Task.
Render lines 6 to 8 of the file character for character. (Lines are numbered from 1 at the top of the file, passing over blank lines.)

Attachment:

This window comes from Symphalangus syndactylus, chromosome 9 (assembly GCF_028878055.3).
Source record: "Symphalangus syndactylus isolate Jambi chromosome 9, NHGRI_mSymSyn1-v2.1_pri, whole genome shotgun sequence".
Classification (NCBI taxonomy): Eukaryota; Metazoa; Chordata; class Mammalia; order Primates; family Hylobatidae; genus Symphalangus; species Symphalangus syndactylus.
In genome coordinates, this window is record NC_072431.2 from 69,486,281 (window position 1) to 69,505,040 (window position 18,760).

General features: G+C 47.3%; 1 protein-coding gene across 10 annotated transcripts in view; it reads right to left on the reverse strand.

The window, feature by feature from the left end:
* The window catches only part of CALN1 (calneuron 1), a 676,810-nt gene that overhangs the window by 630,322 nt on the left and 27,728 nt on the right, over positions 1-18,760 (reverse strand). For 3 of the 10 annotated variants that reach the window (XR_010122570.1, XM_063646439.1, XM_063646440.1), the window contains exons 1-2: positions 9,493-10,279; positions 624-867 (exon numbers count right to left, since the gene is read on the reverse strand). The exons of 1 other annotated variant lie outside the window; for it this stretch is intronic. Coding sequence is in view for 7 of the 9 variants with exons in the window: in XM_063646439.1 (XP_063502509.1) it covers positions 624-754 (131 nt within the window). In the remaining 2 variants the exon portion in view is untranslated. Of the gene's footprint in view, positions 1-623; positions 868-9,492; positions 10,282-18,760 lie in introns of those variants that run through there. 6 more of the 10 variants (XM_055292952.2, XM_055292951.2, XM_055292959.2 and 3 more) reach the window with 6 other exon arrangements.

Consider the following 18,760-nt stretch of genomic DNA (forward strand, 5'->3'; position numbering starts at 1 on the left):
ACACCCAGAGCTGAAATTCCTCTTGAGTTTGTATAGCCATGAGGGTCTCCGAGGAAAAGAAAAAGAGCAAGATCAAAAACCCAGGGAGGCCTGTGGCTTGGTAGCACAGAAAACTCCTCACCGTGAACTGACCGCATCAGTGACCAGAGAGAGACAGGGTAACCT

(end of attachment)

The window, feature by feature from the left end:
* The window catches only part of CALN1 (calneuron 1), a 676,810-nt gene that overhangs the window by 630,322 nt on the left and 27,728 nt on the right, over positions 1-18,760 (reverse strand). For 3 of the 10 annotated variants that reach the window (XR_010122570.1, XM_063646439.1, XM_063646440.1), the window contains exons 1-2: positions 9,493-10,279; positions 624-867 (exon numbers count right to left, since the gene is read on the reverse strand). The exons of 1 other annotated variant lie outside the window; for it this stretch is intronic. Coding sequence is in view for 7 of the 9 variants with exons in the window: in XM_063646439.1 (XP_063502509.1) it covers positions 624-754 (131 nt within the window). In the remaining 2 variants the exon portion in view is untranslated. Of the gene's footprint in view, positions 1-623; positions 868-9,492; positions 10,282-18,760 lie in introns of those variants that run through there. 6 more of the 10 variants (XM_055292952.2, XM_055292951.2, XM_055292959.2 and 3 more) reach the window with 6 other exon arrangements.

Consider the following 18,760-nt stretch of genomic DNA (forward strand, 5'->3'; position numbering starts at 1 on the left):